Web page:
• Why do you want to join that particular office (e.g., the Houston office focuses on mining projects and you want exposure to that industry)?
  • Why do you believe you fit in with the culture?
  • Who have you met that left a positive impression? Name people who you connected with at the firm.
  • Are there any specific thought leadership or types of consulting projects that interest you (e.g., artificial intelligence research, social impact work)?

Make it specific. If your answer can apply to another consulting firm, change the messaging to make it more personal.

Let’s look at an example:

Candidate: I’ve talked with several Bain consultants and know it’s the firm that best aligns with my career aspirations and where I can contribute meaningfully.

One of the main reasons why I’m drawn to Bain is its dominance in private equity consulting. During my conversation with Alex, a consultant in the London office, he shared his experience of working in the private equity group for 6 months, where he worked analyzing survey data and conducting market research.

Moreover, I’m impressed by Bain’s local staffing model that fosters strong bonds and mentorship opportunities with people in my home office.

Additionally, the culture at Bain is unparalleled. I’m particularly inspired by the philosophy of “A Bainie never lets another Bainie fail,” which assures me that I will thrive in this environment and have ample opportunities to grow.

4. What do you like to do outside of work or school?

Highlight something that you’ve devoted more time to than the average person. Choose a genuine interest that showcases your drive and enthusiasm, and be ready to share how this activity has influenced your personal and professional growth.

For instance, you could talk about a volunteering position where you made a meaningful impact or a unique hobby.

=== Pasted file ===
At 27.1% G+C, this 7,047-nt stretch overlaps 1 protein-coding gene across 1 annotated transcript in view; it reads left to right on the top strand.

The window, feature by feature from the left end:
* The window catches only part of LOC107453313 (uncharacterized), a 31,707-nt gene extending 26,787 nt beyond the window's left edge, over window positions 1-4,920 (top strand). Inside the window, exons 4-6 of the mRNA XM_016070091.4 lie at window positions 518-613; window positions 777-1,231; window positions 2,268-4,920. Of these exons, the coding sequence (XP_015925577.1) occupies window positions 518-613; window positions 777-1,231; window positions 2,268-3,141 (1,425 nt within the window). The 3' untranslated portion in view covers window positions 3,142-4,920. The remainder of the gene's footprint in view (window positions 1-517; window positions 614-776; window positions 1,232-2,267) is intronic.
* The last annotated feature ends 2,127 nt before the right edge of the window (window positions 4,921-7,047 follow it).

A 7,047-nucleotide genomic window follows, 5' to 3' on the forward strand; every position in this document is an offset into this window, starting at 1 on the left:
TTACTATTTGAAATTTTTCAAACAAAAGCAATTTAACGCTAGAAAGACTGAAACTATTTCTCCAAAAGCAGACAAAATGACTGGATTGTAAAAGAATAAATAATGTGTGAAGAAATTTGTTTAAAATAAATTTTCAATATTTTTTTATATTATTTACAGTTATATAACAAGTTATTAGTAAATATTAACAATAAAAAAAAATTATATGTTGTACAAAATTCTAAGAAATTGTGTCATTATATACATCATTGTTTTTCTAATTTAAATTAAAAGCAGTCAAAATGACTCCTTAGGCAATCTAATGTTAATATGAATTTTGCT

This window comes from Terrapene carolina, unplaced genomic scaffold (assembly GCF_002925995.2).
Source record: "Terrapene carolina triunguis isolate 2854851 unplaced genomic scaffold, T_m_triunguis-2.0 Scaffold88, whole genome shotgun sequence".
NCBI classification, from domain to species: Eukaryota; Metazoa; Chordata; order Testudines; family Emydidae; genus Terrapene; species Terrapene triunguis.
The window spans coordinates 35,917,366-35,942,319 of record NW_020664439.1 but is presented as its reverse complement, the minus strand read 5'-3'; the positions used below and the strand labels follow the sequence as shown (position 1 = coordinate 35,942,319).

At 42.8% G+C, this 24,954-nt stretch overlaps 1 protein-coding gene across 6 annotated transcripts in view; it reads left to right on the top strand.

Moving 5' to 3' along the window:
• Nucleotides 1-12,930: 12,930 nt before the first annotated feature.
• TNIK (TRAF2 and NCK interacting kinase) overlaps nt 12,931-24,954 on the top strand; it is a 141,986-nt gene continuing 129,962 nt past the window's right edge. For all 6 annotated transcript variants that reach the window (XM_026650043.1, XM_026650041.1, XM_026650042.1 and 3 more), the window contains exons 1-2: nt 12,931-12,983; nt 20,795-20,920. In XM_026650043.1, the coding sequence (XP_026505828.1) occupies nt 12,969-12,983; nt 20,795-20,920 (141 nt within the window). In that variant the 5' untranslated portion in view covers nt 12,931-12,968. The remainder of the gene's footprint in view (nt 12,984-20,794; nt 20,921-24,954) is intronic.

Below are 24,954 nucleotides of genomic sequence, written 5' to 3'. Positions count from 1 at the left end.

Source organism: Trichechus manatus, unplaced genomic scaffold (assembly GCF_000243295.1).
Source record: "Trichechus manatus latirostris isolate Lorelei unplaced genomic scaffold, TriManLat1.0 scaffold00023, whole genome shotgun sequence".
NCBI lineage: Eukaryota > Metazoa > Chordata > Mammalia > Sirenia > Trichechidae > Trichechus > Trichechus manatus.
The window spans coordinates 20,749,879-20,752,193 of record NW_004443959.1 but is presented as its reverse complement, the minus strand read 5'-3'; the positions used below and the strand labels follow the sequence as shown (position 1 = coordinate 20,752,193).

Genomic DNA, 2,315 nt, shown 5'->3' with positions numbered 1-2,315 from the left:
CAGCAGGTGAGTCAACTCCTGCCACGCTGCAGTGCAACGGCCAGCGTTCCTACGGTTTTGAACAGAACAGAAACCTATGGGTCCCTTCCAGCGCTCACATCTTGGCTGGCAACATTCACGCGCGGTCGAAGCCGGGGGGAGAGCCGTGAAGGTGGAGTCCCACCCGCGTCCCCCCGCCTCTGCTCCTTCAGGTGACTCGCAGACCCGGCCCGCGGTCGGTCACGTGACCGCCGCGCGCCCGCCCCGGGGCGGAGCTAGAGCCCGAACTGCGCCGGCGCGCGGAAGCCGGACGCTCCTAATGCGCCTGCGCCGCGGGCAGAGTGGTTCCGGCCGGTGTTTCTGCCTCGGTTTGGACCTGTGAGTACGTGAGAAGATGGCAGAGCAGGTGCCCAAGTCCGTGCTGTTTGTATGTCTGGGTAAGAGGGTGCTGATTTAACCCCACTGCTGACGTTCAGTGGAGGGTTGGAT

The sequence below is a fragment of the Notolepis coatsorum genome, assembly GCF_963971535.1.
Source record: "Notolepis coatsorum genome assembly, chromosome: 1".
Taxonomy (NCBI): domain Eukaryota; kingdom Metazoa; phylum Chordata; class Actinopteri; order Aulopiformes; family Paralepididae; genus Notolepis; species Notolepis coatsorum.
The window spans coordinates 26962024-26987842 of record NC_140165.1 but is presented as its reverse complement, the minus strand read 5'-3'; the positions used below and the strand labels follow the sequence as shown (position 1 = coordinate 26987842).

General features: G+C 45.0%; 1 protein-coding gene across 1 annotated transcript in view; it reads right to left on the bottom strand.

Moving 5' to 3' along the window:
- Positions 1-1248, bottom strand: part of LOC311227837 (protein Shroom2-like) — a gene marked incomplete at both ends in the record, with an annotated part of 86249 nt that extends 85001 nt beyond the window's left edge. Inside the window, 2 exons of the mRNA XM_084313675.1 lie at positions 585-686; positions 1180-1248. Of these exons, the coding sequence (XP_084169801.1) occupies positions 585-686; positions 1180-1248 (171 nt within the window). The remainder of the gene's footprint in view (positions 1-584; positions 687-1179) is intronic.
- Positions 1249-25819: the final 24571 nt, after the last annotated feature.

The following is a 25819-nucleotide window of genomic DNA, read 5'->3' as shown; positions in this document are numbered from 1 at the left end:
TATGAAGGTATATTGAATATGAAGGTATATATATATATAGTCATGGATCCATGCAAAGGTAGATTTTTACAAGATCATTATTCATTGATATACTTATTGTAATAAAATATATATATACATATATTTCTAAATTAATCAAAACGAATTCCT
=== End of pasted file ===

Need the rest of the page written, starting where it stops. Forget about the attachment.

5. Tell me something that is not on your resume.

This is your chance to share something unique about yourself that isn’t on your one-page resume. Your interviewer wants to know that you’re not just a hard worker, but also someone easy to talk to and build a rapport with.

It could be a topic you are passionate about or an experience from your childhood that has had a lasting impact on your life. For instance, maybe you practiced karate from the ages of 7 to 15, and that experience shaped your dedication, perseverance, and teamwork skills.


Nail the case & fit interview with strategies from former MBB Interviewers that have helped 89.6% of our clients pass the case interview.

Examples of Consulting Behavioral Questions

Interviewers asking Behavioral Consulting Interview Questions

Let’s look at how to tell a story using the ‘A STAR(E)’ method. 

6. Tell me about a time you failed.

Answer: During my marketing internship, my launch campaign initially failed and I learned the importance of understanding the target audience.

Situation: I was tasked with developing a new social media campaign to promote the latest product launch.

Tension: We had a small budget for digital ads, so I needed to design a campaign that was low-cost, yet creative. 

Action: I spent time analyzing the competitors’ social media, brainstorming ideas, and planning a content calendar. However, when we launched the campaign, it didn’t perform as well as expected. We didn’t reach our estimated metrics.